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  16.  
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    Paul, Aug 16th, 2007 @ 10:14am

    Re: Capacity

    I could not agree more. What percentage congestion in caused by short-haul (

     

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  17.  
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    Alan Colon, Aug 16th, 2007 @ 11:01am

    Runways and Airline Schedules are the problem

    Over and over at large airports you see 20-25 flights all with a departure time of 9am (for example).
    The airlines KNOW most of those planes will be late, becuase you have 25 planes lined up to depart. The last one is significantly late. Then the passengers are late at their arrival, causing some to miss connections. Now those passengers have to be rebooked.
    The next flight that late plane was supposed to take now departs late, repeat several hundred times a day.

    The Hub and Spoke system causes significant congestion as well. I live under the approach to Denver International Airport. In the morning and in the afternoon there is a rush of airplanes coming in, then a rush of flights leaving. You get "rush hours" when connecting flights come in and leave. The rest of the time the runways are pretty dead.
    During "rush hours" there are more planes than runways, and the last airplane is very late. Add a thunderstorm, snow, or high winds during "rush hour" and suddenly the schedule falls apart.

    The FAILING AIRLINES have chosen this model, and it is failing. Rather than change the way they do business, they want the government to change the entire airspace system to correct a non-existent problem.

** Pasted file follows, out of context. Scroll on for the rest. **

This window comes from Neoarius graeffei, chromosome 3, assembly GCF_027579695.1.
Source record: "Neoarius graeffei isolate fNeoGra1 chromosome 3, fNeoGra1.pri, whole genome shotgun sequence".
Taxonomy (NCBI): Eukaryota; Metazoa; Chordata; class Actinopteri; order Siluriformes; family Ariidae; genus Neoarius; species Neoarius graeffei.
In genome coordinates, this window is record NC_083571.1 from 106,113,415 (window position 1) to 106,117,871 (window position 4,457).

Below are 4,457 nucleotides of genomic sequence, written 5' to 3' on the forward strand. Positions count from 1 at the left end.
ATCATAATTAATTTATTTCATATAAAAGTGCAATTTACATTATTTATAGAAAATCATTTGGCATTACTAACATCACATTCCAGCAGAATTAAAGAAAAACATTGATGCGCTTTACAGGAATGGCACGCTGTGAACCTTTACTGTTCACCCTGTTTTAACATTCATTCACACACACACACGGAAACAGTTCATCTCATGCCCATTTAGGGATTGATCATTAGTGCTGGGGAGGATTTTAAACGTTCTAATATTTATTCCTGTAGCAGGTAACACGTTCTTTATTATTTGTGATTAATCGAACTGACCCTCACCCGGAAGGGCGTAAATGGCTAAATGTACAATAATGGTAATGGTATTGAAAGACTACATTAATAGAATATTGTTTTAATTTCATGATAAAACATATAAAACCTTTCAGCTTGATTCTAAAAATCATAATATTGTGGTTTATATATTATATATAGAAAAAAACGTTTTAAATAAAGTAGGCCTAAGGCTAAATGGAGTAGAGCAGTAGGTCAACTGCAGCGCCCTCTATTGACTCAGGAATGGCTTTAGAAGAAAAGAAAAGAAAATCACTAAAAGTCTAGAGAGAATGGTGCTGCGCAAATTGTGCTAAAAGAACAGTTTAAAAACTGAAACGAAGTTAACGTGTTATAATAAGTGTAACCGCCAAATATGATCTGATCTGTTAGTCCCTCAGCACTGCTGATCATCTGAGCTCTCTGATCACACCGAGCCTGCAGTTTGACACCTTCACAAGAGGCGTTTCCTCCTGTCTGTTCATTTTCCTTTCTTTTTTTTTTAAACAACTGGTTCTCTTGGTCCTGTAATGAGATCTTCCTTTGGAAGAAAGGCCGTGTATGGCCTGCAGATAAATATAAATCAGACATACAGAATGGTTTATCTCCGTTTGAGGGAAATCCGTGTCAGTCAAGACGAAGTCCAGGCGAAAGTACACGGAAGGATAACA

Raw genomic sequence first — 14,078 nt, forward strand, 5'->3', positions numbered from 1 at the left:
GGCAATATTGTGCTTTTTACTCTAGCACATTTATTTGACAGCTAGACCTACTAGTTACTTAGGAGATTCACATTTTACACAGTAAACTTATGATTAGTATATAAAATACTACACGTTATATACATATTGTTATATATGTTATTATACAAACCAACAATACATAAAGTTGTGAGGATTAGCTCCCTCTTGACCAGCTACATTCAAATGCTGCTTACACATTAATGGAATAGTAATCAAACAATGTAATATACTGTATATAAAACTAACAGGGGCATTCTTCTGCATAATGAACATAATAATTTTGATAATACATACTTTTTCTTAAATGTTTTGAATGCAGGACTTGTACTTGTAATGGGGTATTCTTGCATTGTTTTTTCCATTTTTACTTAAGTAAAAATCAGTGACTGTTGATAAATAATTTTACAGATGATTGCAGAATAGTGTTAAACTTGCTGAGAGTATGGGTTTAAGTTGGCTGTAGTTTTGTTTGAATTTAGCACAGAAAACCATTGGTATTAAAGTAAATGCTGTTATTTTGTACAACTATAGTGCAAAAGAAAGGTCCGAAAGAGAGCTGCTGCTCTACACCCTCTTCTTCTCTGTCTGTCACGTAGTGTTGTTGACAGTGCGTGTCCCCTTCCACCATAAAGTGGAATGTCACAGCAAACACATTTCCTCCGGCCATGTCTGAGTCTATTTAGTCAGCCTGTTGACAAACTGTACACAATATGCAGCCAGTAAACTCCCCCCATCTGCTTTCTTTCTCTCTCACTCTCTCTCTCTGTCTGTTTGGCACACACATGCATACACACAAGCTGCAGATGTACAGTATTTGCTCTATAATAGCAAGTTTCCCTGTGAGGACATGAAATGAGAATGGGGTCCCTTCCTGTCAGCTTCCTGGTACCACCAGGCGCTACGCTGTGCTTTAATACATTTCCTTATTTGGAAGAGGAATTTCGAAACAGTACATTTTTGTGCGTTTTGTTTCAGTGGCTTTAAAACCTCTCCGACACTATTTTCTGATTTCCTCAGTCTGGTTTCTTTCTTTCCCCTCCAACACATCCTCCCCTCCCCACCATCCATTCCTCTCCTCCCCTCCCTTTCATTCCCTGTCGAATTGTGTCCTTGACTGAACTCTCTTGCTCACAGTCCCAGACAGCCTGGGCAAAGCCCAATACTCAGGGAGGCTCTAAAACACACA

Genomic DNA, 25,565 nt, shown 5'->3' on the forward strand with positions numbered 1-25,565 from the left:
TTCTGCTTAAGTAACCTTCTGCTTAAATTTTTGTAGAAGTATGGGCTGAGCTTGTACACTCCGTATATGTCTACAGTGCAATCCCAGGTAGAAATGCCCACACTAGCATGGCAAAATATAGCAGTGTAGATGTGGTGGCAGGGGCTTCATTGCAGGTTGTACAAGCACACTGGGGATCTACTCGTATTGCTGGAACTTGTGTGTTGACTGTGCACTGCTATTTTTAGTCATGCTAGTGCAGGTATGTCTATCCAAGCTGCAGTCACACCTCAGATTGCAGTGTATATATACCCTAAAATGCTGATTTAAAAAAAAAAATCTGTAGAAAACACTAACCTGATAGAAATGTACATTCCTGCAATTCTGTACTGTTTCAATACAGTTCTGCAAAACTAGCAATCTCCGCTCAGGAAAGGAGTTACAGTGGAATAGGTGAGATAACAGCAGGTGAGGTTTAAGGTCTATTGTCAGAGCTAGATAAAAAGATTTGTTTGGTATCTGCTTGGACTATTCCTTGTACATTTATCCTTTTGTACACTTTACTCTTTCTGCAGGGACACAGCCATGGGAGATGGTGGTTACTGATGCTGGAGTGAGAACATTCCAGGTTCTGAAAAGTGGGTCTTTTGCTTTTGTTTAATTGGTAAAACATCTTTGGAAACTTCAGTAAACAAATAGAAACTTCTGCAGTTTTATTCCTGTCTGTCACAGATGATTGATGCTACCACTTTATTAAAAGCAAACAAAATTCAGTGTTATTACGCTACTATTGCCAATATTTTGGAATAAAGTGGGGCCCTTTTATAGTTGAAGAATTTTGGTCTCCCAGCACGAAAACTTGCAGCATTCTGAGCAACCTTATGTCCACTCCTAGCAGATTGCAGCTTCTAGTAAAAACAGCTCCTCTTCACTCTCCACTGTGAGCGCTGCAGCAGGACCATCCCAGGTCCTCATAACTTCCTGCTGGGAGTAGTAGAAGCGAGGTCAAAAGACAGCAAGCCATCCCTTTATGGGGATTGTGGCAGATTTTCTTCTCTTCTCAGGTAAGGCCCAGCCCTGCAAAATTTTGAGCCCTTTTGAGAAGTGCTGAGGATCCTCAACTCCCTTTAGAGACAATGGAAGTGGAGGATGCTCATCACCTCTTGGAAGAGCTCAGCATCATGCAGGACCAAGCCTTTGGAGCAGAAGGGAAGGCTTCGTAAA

Businesses are starting to fly in business jets, because the cannot afford the poor performance of the airlines. Now the airlines are trying to increase the cost of private air travel to kill off that competition, by claiming that private aviation is causing congestion. Funny, the several thousand non-airline airports in this country never seen to aircraft waiting in line to take off or land. I fly regularly and the whole point of private aviation is that I DON'T have to use the airline airports.

     

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  18.  
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    denny, Aug 16th, 2007 @ 11:43am

    Re: Re: Time on runways.

    Coward is obviously not a pilot... Speed in the air does not equate to speed on the runway and taxiway... Jets land fast and have to spend significant time riding the brakes to get slowed down... They also taxi like elephants, slow and ponderous... The Piper Cub would have landed and pulled off into the grass and stopped long, long, before the jet...

    I will also use this post to discuss other topics brought up...
    General Aviation aircraft, like my 5 passenger airplane, do not need air traffic control to fly the public airspace (notice that it IS the public airspace not Jet Blue airspace, or UAL airspace, I repeat, it is public property just like the roads and highways you drive... Are you ready to concede that UPS or Greyhound owns the national highways and you should have to have their permission to use it? Are you ready to be declared a "morning commuter" who is clogging up the highway and needs to be taxed and regulated because you are slowing down the big corporate trucks and costing them money? Because that is the analogous situation to claiming that the airlines have the rights to the national airspace simply because someone is paying them a profit for the trip...)
    I flew yesterday from mid Michigan to South of Cleveland and back on family business... I did not file a flight plan (did you file a plan with the state police to drive to work?) with air traffic control... I did not need an air traffic controller to give me permission to land at the small airports I used (Did you need permission to pull into Starbucks?)